WebLogic serves as the naming and directory manager. Thenaming and directory manager is responsible for requests for resources to theappropriate location in the tree and returning the results.
Another term that you’ll see cropping up frequentlywhen JNDI is under discussion is context. A context is the actual run-timeconnection through which your application sends and receives JNDI data.Contexts are obtained by the application from a context factory. A contextfactory is a specialized element of JNDI that is responsible for creatingclient-server connections.
You as the administrator don’t have to worry much abouthow JNDI is implemented. However, just for illustration, I’ll provide abrief description of the process here.
WebLogic has its own JNDI tree. Before any resource can beused, the developer must first obtain access to that tree and associate the objectthat will be used with it. This process is known as binding.
At run time, the application will be passing to the contextfactory information like the URL of the bound object it is attempting toaccess, perhaps a user name and password, and the protocols that the twoprograms will be using to communicate.
JNDI and Clustering
In order for a WebLogic cluster to function, each server inthe cluster must be aware what resources exist on the other servers in thecluster. Each time a server joins a cluster, the cluster’s JNDI tree isupdated to include copies of the resources of the new server. The updated treeis then pushed out to each server in the cluster.
Obviously, a ubiquitous naming scheme will be of littlevalue in situations where the object to which the name refers is no longeravailable. For this reason, it is recommended that mission-critical objects bedeployed on multiple servers.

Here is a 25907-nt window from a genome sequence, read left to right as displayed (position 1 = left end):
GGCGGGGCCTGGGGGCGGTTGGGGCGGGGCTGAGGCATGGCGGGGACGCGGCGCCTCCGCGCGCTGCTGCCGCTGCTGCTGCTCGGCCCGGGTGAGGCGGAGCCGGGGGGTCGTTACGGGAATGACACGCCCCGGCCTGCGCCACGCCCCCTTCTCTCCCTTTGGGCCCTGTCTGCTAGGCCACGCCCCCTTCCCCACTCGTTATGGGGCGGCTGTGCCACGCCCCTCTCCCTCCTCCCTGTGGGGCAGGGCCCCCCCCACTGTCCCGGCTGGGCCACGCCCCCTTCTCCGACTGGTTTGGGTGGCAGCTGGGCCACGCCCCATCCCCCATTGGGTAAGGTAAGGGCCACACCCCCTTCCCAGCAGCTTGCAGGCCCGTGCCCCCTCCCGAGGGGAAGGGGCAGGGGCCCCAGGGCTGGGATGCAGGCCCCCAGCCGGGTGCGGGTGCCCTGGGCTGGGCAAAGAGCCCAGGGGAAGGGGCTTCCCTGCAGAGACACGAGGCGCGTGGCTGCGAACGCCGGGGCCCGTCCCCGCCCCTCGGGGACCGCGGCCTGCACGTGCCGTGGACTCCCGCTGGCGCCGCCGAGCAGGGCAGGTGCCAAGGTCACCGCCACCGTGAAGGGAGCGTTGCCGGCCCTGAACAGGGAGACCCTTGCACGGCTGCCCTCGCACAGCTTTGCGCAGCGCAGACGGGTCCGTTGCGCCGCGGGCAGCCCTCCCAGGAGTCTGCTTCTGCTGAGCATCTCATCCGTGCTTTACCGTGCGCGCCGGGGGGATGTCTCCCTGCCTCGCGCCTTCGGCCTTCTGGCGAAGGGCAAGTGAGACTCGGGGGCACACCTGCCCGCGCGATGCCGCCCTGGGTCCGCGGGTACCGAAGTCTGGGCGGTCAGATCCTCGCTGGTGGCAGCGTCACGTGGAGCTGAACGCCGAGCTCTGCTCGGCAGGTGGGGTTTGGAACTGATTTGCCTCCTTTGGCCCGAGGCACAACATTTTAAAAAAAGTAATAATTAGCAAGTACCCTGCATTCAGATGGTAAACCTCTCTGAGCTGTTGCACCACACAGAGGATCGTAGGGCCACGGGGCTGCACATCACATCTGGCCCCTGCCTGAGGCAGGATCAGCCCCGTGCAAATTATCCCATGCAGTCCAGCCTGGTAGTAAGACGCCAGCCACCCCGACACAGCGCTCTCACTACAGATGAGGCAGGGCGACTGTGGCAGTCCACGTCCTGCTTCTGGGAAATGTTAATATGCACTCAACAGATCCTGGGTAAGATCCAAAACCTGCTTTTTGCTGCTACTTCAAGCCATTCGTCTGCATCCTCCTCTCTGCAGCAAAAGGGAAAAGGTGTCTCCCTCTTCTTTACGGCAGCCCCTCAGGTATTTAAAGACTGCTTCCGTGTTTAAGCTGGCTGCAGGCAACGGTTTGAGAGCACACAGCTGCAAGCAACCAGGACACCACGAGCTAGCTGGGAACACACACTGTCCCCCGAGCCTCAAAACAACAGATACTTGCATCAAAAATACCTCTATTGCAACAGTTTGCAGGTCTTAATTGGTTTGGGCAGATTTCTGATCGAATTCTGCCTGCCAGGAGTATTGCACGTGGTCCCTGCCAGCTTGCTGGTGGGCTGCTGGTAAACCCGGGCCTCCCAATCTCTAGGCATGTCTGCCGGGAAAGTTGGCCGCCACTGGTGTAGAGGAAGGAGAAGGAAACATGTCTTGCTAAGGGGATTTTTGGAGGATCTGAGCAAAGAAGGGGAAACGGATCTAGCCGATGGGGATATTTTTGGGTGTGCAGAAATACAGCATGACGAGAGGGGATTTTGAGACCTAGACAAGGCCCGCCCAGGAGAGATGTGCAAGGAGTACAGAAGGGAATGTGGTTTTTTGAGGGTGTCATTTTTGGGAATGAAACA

Remote Method Invocation is the Java mechanism for enablingprocesses running on one Java Virtual Machine to access objects from anotherJVM. Usually this access occurs across a network, though not necessarily. Youcan envision circumstances where JVM-1 accesses something from JVM-2 running onthe same physical computer but in a different CPU. Actually, you can even havea JVM access its own methods via RMI. Not that you’d want to, mind, butit can be done.
RMI comes with Java, but WebLogic ships with an inhouseversion that has been optimized for the WebLogic operating environment. Inparticular, weblogic.rmi has more efficient network calls to preventperformance drag during clustered object replication.
A feature of RMI is that at the implementation level, allprocedure calls appear to be local. The client machine houses enough code foreach method that the procedure appears to reside on the local machine. Thesecode snippets, called stubs, are actually just a front end for RMI. They acceptthe parameters passed in my method calls and pass them across the RMI interfaceto the remote server. On the server side, the back ends of the stubs (calledskeletons) analyze the parameters that were passed in and return any resultsacross the network to the client.
In most cases you will be happier running the WebLogic RMIthan the Java RMI. The WebLogic RMI has the following advantages:
Introduction to BEA Concepts
This section is intended as a gentle introduction to theterms and concepts you will encounter when administering WebLogic.